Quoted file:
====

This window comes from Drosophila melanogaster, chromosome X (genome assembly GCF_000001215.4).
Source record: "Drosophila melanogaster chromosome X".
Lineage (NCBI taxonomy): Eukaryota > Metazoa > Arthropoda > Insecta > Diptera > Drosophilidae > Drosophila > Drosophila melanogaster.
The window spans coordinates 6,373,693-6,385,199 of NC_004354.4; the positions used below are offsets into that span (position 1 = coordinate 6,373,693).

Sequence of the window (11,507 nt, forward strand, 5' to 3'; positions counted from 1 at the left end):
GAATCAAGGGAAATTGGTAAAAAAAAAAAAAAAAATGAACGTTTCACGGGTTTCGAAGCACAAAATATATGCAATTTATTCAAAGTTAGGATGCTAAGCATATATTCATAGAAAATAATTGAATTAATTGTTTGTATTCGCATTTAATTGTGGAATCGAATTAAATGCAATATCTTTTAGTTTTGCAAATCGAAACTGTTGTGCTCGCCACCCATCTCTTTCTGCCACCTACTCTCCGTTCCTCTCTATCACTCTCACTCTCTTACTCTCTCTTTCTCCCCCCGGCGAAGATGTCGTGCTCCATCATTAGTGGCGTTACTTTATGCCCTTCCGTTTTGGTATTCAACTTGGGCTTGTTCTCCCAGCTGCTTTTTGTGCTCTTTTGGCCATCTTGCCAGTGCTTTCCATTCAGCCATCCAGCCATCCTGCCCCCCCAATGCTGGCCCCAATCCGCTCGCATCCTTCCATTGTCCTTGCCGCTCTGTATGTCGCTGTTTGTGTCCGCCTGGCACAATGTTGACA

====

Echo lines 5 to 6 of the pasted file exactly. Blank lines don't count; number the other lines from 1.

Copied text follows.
Sequence of the window (11,507 nt, forward strand, 5' to 3'; positions counted from 1 at the left end):
GAATCAAGGGAAATTGGTAAAAAAAAAAAAAAAAATGAACGTTTCACGGGTTTCGAAGCACAAAATATATGCAATTTATTCAAAGTTAGGATGCTAAGCATATATTCATAGAAAATAATTGAATTAATTGTTTGTATTCGCATTTAATTGTGGAATCGAATTAAATGCAATATCTTTTAGTTTTGCAAATCGAAACTGTTGTGCTCGCCACCCATCTCTTTCTGCCACCTACTCTCCGTTCCTCTCTATCACTCTCACTCTCTTACTCTCTCTTTCTCCCCCCGGCGAAGATGTCGTGCTCCATCATTAGTGGCGTTACTTTATGCCCTTCCGTTTTGGTATTCAACTTGGGCTTGTTCTCCCAGCTGCTTTTTGTGCTCTTTTGGCCATCTTGCCAGTGCTTTCCATTCAGCCATCCAGCCATCCTGCCCCCCCAATGCTGGCCCCAATCCGCTCGCATCCTTCCATTGTCCTTGCCGCTCTGTATGTCGCTGTTTGTGTCCGCCTGGCACAATGTTGACA